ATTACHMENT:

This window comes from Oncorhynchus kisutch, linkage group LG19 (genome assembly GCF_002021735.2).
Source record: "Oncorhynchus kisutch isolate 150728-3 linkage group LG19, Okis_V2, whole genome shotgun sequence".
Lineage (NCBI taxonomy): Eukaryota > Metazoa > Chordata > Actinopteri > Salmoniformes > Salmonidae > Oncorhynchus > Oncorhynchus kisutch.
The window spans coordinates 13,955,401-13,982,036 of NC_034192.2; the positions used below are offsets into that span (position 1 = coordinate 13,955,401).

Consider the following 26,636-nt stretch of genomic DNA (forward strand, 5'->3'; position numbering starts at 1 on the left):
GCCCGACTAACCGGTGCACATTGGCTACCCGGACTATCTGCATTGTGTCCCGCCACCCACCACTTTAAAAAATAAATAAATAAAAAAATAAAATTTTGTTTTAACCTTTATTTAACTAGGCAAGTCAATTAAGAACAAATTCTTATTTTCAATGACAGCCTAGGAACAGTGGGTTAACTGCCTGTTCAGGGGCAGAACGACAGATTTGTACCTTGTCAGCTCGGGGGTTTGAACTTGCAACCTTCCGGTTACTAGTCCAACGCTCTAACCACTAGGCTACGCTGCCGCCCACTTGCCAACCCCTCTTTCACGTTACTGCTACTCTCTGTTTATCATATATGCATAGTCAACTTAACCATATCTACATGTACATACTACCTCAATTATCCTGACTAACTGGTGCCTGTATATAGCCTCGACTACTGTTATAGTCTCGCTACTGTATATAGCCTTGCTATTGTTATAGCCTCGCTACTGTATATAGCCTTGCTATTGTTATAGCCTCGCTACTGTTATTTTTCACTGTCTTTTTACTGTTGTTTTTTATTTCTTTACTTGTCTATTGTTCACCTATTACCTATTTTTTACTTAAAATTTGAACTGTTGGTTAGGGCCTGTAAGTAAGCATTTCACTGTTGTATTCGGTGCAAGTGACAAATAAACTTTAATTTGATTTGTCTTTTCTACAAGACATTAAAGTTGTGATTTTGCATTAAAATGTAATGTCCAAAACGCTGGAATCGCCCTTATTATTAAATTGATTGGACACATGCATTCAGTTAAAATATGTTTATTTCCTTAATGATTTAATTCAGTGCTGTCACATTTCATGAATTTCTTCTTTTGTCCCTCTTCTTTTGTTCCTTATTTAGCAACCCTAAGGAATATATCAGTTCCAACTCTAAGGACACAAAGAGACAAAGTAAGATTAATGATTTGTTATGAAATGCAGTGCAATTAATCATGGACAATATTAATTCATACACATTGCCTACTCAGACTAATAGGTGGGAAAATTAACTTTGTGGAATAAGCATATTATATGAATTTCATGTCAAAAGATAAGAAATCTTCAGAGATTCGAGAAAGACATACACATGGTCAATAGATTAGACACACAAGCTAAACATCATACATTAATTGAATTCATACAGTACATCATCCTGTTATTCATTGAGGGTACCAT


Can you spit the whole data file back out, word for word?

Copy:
This window comes from Oncorhynchus kisutch, linkage group LG19 (genome assembly GCF_002021735.2).
Source record: "Oncorhynchus kisutch isolate 150728-3 linkage group LG19, Okis_V2, whole genome shotgun sequence".
Lineage (NCBI taxonomy): Eukaryota > Metazoa > Chordata > Actinopteri > Salmoniformes > Salmonidae > Oncorhynchus > Oncorhynchus kisutch.
The window spans coordinates 13,955,401-13,982,036 of NC_034192.2; the positions used below are offsets into that span (position 1 = coordinate 13,955,401).

Consider the following 26,636-nt stretch of genomic DNA (forward strand, 5'->3'; position numbering starts at 1 on the left):
GCCCGACTAACCGGTGCACATTGGCTACCCGGACTATCTGCATTGTGTCCCGCCACCCACCACTTTAAAAAATAAATAAATAAAAAAATAAAATTTTGTTTTAACCTTTATTTAACTAGGCAAGTCAATTAAGAACAAATTCTTATTTTCAATGACAGCCTAGGAACAGTGGGTTAACTGCCTGTTCAGGGGCAGAACGACAGATTTGTACCTTGTCAGCTCGGGGGTTTGAACTTGCAACCTTCCGGTTACTAGTCCAACGCTCTAACCACTAGGCTACGCTGCCGCCCACTTGCCAACCCCTCTTTCACGTTACTGCTACTCTCTGTTTATCATATATGCATAGTCAACTTAACCATATCTACATGTACATACTACCTCAATTATCCTGACTAACTGGTGCCTGTATATAGCCTCGACTACTGTTATAGTCTCGCTACTGTATATAGCCTTGCTATTGTTATAGCCTCGCTACTGTATATAGCCTTGCTATTGTTATAGCCTCGCTACTGTTATTTTTCACTGTCTTTTTACTGTTGTTTTTTATTTCTTTACTTGTCTATTGTTCACCTATTACCTATTTTTTACTTAAAATTTGAACTGTTGGTTAGGGCCTGTAAGTAAGCATTTCACTGTTGTATTCGGTGCAAGTGACAAATAAACTTTAATTTGATTTGTCTTTTCTACAAGACATTAAAGTTGTGATTTTGCATTAAAATGTAATGTCCAAAACGCTGGAATCGCCCTTATTATTAAATTGATTGGACACATGCATTCAGTTAAAATATGTTTATTTCCTTAATGATTTAATTCAGTGCTGTCACATTTCATGAATTTCTTCTTTTGTCCCTCTTCTTTTGTTCCTTATTTAGCAACCCTAAGGAATATATCAGTTCCAACTCTAAGGACACAAAGAGACAAAGTAAGATTAATGATTTGTTATGAAATGCAGTGCAATTAATCATGGACAATATTAATTCATACACATTGCCTACTCAGACTAATAGGTGGGAAAATTAACTTTGTGGAATAAGCATATTATATGAATTTCATGTCAAAAGATAAGAAATCTTCAGAGATTCGAGAAAGACATACACATGGTCAATAGATTAGACACACAAGCTAAACATCATACATTAATTGAATTCATACAGTACATCATCCTGTTATTCATTGAGGGTACCAT